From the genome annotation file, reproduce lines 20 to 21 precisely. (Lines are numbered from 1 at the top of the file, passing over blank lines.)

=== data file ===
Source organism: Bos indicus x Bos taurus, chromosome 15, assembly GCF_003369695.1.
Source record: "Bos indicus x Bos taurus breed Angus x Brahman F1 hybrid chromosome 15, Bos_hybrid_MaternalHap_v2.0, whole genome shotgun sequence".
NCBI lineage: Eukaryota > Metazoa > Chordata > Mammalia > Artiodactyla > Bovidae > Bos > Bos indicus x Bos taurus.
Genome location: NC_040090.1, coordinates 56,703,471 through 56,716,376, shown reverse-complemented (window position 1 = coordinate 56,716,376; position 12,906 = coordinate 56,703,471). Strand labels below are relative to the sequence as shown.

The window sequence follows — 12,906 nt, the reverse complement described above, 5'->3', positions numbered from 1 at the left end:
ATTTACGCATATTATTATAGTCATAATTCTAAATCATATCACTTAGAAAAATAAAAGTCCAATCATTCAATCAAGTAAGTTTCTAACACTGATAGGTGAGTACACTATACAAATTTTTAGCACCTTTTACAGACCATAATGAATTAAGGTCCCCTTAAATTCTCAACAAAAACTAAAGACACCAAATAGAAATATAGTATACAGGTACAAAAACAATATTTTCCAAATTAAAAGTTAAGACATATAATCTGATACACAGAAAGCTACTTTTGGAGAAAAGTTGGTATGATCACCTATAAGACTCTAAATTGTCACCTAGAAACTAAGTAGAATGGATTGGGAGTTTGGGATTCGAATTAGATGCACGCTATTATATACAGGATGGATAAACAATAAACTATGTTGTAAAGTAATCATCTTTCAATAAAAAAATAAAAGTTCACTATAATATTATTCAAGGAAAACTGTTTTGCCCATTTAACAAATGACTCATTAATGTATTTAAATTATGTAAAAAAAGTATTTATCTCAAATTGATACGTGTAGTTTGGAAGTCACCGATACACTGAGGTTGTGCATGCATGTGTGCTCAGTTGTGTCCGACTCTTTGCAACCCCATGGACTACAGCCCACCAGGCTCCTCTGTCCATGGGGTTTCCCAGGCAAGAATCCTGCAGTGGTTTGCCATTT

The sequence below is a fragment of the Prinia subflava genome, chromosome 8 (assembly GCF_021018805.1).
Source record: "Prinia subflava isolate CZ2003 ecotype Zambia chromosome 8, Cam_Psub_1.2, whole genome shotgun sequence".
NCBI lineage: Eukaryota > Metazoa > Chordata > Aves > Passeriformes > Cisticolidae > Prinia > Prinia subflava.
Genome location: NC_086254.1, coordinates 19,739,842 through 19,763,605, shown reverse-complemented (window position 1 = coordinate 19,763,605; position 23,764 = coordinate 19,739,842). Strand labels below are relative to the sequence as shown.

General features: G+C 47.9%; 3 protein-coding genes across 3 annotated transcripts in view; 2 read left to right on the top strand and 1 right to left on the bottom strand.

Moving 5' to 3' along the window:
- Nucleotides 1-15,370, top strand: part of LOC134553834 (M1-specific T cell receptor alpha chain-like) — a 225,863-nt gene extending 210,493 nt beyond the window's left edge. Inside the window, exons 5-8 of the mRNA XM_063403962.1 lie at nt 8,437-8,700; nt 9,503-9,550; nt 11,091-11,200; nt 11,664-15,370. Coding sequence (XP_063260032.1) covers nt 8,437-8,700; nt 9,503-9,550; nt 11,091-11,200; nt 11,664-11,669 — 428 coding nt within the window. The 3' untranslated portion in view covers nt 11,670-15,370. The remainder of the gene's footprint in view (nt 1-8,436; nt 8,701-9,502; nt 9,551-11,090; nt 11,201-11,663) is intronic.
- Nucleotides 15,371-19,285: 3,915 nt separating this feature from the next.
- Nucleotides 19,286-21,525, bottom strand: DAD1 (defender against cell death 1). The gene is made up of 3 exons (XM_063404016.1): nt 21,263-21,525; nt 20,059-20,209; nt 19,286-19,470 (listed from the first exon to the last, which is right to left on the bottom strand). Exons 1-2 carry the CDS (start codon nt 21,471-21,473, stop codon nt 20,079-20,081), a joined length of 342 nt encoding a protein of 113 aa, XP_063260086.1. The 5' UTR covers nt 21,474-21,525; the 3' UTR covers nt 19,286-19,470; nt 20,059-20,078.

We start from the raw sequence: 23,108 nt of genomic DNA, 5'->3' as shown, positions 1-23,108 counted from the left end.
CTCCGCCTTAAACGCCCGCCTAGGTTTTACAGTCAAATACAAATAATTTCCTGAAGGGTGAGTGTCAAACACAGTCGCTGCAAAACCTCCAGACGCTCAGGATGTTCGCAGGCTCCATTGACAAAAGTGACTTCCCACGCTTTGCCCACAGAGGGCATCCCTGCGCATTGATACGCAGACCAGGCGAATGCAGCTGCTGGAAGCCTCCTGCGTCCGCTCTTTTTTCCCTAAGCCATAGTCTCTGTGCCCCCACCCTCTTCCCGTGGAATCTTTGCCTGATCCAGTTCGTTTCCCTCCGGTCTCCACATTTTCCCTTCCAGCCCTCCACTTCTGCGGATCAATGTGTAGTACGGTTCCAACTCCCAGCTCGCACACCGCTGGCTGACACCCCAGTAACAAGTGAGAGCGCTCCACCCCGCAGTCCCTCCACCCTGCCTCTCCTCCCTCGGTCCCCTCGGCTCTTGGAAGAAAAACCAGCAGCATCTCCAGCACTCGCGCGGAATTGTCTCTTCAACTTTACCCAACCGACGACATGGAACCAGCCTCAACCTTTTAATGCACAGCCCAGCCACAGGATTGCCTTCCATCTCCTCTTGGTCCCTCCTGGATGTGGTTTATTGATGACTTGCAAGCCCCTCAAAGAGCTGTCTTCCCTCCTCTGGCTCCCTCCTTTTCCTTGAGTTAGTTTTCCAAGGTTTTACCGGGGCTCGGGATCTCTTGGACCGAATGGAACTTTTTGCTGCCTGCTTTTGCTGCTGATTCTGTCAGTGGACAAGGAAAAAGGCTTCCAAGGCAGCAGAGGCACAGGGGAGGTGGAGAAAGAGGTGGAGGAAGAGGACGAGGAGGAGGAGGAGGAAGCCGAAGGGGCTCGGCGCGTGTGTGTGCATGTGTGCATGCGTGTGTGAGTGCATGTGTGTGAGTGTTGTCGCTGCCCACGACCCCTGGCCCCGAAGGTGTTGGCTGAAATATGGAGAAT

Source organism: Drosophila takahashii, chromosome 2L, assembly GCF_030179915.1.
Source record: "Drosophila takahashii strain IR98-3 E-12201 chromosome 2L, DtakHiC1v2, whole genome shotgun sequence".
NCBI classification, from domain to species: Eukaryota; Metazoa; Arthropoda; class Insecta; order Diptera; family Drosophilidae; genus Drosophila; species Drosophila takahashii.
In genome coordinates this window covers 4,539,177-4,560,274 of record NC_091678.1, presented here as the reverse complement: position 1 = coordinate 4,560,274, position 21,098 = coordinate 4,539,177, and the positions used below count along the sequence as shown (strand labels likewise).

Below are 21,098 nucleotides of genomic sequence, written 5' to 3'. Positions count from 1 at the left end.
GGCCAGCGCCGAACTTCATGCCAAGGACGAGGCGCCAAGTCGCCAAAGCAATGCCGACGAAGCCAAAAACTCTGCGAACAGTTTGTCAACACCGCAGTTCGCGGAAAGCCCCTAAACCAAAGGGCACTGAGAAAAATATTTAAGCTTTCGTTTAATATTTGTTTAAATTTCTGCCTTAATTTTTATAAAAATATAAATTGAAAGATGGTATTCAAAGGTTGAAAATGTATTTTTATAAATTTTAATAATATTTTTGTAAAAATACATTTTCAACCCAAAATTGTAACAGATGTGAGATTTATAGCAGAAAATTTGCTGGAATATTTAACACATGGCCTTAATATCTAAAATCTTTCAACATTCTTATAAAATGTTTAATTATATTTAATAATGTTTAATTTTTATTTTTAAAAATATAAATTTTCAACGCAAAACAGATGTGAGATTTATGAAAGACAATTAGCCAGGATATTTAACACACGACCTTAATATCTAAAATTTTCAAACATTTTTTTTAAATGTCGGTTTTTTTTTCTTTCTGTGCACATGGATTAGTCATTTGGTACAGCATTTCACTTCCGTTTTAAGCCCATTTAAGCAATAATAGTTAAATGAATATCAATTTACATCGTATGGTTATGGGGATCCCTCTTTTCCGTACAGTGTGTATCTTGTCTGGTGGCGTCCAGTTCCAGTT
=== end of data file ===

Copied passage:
NCBI classification, from domain to species: Eukaryota; Metazoa; Arthropoda; class Insecta; order Diptera; family Drosophilidae; genus Drosophila; species Drosophila takahashii.
In genome coordinates this window covers 4,539,177-4,560,274 of record NC_091678.1, presented here as the reverse complement: position 1 = coordinate 4,560,274, position 21,098 = coordinate 4,539,177, and the positions used below count along the sequence as shown (strand labels likewise).